Now that we are all set up it is time to start taking photos. You are going to have to experiment with a number of different settings. Different cameras have different size sensors and are also differently sensitive to light – some of the newer cameras offer amazingly high ISO settings that are very usable. Note the higher the ISO setting (sensitivity to light) that you use the more ‘noise’ there will be in the photo that will have to be cleaned up in post-processing.
As a starting point I use a 30 second exposure at F4 aperture and 3200 ISO. I will vary the time from 20 to 30 seconds and also vary the aperture from 1600 up to 6400. Any longer than 30 seconds and you are going to start seeing movement (trails) in the stars due to the rotation of the Earth.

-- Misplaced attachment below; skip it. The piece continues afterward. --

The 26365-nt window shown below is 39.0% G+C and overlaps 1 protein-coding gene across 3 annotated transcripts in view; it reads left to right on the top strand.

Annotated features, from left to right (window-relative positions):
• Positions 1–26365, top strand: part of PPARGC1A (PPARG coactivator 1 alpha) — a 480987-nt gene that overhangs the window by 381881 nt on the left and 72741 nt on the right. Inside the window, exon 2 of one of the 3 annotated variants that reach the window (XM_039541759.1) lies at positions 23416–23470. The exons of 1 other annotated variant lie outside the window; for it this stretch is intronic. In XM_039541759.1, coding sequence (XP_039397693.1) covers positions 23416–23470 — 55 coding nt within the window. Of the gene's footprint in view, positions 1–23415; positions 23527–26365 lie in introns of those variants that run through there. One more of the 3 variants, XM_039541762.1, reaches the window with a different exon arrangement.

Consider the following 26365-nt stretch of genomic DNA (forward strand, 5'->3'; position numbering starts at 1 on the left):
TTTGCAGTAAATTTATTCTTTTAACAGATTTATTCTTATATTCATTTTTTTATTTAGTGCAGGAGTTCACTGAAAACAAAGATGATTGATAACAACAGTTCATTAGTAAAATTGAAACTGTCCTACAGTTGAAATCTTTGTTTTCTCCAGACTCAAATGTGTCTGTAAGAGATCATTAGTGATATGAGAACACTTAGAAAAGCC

Below is a gallery of unprocessed images taken over two nights in the Flinders Ranges in South Australia. In the next post I will look at post-proessing of these images and show the final results. Post-processing is an important element of taking ‘nightscapes’ if you want to bring out the most of your photos.
If you don’t have images of your own to experiment with post-processing you can download any of the images in the gallery and use them. The full size images are available as jpegs. To download them, open up the gallery and click on the images that you are interested in. At the bottom of the page will be a link to the full size image. Click on that to open the image then use ‘File–>Save as’ in your browser to save the image for processing.